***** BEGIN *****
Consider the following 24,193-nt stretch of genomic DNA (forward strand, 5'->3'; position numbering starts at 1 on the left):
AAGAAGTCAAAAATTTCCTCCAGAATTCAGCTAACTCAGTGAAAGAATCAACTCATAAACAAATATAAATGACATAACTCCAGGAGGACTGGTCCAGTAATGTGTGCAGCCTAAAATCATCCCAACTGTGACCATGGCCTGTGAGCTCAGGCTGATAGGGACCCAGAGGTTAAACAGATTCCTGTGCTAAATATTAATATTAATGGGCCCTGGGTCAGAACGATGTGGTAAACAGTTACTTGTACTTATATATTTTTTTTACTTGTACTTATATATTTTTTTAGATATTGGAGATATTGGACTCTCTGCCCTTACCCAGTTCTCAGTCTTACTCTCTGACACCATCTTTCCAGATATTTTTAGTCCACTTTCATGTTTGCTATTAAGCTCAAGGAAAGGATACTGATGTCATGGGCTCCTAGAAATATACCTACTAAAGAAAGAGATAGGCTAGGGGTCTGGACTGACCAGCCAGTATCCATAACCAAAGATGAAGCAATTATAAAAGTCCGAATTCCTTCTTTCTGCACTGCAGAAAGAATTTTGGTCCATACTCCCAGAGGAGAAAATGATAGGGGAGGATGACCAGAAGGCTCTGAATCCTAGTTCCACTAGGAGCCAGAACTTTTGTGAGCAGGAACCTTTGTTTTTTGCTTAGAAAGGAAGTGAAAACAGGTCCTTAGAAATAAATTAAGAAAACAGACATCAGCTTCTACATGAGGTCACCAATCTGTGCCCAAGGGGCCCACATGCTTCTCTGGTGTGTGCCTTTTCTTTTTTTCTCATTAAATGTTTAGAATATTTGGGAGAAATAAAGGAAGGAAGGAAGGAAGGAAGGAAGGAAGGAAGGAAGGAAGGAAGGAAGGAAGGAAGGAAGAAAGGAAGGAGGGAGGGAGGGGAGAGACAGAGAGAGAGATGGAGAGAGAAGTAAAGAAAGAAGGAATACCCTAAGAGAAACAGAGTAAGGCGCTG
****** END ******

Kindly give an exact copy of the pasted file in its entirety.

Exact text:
Consider the following 24,193-nt stretch of genomic DNA (forward strand, 5'->3'; position numbering starts at 1 on the left):
AAGAAGTCAAAAATTTCCTCCAGAATTCAGCTAACTCAGTGAAAGAATCAACTCATAAACAAATATAAATGACATAACTCCAGGAGGACTGGTCCAGTAATGTGTGCAGCCTAAAATCATCCCAACTGTGACCATGGCCTGTGAGCTCAGGCTGATAGGGACCCAGAGGTTAAACAGATTCCTGTGCTAAATATTAATATTAATGGGCCCTGGGTCAGAACGATGTGGTAAACAGTTACTTGTACTTATATATTTTTTTTACTTGTACTTATATATTTTTTTAGATATTGGAGATATTGGACTCTCTGCCCTTACCCAGTTCTCAGTCTTACTCTCTGACACCATCTTTCCAGATATTTTTAGTCCACTTTCATGTTTGCTATTAAGCTCAAGGAAAGGATACTGATGTCATGGGCTCCTAGAAATATACCTACTAAAGAAAGAGATAGGCTAGGGGTCTGGACTGACCAGCCAGTATCCATAACCAAAGATGAAGCAATTATAAAAGTCCGAATTCCTTCTTTCTGCACTGCAGAAAGAATTTTGGTCCATACTCCCAGAGGAGAAAATGATAGGGGAGGATGACCAGAAGGCTCTGAATCCTAGTTCCACTAGGAGCCAGAACTTTTGTGAGCAGGAACCTTTGTTTTTTGCTTAGAAAGGAAGTGAAAACAGGTCCTTAGAAATAAATTAAGAAAACAGACATCAGCTTCTACATGAGGTCACCAATCTGTGCCCAAGGGGCCCACATGCTTCTCTGGTGTGTGCCTTTTCTTTTTTTCTCATTAAATGTTTAGAATATTTGGGAGAAATAAAGGAAGGAAGGAAGGAAGGAAGGAAGGAAGGAAGGAAGGAAGGAAGGAAGGAAGGAAGGAAGAAAGGAAGGAGGGAGGGAGGGGAGAGACAGAGAGAGAGATGGAGAGAGAAGTAAAGAAAGAAGGAATACCCTAAGAGAAACAGAGTAAGGCGCTG